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Malta supports a military-free Cyprus

The Prime Minister of Malta Joseph Muscat on Thursday expressed support for efforts to give the new generation of Cypriots a land that is free of foreign military presence.

He was speaking after official talks at the presidential palace with President Nicos Anastasiades and delegations from both countries.

Anastasiades described the current phase of the negotiations for a Cyprus settlement as a critical juncture, noting that challenges need to be surpassed so as to move forward in the talks after 22 months of intensive and painstaking negotiations.

He described as “regrettable” the developments, which saw the Turkish Cypriot side leave the negotiating table at a crucial moment when the key chapters of security and guarantees were expected to be discussed.

In his speech, Muscat said: “I am proud I come from a country where people of my age and generation only have faint memories of having foreign military presence on their land. And I do understand, believe and support the aspiration of your country to give the next generation of Cypriots a similar experience, that of having one’s own will decided by one’s own people.”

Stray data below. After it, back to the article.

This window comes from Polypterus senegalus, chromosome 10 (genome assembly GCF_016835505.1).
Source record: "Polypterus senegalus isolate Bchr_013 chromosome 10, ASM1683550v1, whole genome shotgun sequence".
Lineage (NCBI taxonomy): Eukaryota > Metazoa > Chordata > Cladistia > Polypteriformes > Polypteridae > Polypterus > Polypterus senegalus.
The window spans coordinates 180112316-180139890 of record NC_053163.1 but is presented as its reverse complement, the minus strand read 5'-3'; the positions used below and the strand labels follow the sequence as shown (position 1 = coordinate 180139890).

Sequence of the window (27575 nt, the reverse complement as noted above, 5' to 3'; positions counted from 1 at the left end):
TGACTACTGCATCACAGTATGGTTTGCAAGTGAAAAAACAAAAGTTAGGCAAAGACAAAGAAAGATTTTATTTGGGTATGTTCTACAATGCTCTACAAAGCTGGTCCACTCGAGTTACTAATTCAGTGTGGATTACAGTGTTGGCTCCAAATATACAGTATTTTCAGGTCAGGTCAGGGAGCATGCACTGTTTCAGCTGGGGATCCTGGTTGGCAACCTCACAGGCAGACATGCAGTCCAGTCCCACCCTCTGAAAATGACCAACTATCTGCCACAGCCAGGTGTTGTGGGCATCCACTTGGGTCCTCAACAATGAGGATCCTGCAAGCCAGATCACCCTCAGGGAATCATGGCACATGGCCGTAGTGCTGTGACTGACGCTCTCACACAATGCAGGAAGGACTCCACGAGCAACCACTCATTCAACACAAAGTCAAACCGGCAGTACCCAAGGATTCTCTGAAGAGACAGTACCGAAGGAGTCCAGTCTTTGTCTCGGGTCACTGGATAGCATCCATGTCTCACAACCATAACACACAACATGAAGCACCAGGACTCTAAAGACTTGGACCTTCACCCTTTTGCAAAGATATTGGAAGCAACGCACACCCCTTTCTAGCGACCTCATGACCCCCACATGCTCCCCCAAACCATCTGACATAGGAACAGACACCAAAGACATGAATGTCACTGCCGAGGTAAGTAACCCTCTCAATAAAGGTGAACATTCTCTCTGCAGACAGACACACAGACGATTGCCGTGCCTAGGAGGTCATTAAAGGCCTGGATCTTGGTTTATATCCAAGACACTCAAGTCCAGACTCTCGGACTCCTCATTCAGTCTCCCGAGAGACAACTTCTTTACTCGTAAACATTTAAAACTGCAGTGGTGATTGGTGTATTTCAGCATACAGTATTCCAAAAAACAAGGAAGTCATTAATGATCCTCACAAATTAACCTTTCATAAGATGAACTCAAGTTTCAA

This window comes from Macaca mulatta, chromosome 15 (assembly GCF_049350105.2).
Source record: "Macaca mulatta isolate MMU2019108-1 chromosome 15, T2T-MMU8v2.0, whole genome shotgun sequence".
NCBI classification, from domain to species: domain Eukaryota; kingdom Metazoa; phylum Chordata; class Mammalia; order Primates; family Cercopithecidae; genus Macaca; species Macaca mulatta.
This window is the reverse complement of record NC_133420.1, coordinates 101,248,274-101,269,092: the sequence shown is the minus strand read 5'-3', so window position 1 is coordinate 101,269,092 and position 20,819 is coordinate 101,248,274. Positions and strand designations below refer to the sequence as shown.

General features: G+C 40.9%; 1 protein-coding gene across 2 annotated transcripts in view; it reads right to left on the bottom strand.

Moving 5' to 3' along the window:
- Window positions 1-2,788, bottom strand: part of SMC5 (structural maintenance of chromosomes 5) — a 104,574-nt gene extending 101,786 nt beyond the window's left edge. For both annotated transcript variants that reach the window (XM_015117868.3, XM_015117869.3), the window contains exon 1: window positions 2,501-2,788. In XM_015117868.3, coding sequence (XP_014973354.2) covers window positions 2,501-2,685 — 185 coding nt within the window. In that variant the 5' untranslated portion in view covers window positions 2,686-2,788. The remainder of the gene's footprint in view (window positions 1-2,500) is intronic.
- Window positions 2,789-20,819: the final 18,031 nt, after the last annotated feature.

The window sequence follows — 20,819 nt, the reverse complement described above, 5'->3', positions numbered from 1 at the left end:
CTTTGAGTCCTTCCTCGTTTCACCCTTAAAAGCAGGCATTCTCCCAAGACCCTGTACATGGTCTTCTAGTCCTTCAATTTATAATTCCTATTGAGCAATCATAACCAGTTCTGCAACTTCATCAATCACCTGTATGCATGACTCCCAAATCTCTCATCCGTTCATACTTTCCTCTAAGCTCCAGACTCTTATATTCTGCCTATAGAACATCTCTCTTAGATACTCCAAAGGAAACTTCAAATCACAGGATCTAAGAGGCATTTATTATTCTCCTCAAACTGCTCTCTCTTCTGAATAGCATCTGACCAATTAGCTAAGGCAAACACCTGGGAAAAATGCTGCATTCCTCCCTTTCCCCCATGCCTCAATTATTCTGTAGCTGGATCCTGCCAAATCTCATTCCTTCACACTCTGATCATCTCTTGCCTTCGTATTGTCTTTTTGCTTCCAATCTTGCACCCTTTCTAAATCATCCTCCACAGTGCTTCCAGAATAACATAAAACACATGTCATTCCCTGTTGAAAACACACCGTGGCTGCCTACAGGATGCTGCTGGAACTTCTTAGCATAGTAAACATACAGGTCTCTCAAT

Muscat, whose country currently holds the rotating European presidency, said they will do whatever they can to support the talks “and to make an appeal for all parts to engage and to come around the table to rekindle the optimism that there was at the start of this year and I do hope that time will give good counsel and will prove that this is something that can really happen and is within grasp.”

Anastasiades said the “progress achieved during the last 22 months of intensive and painstaking negotiations, the pending issues that persist on significant issues, and the challenges that need to be surpassed so as to move forward”.

He expressed gratitude for the support of the Maltese Presidency and the European Union in the efforts to find a solution that will reunify the Republic of Cyprus, safeguarding the fundamental freedoms and human rights of all its citizens, fully in line with EU law, values and principles.

The president reiterated that it was “unthinkable that an EU member state should have military presence and guarantees by a third country, particularly in today’s current international environment and in a neighbourhood of extreme volatility.”

Anastasiades pledged firm commitment and readiness to “immediately resume the dialogue, and continue discussions where they were left off, on all six chapters”.

The Greek Cypriots, he added, expected “the Turkish Cypriot side and Turkey as well, to constructively and tangibly contribute to the negotiations, an obligation it has also assumed in the context of its EU accession negotiations”.

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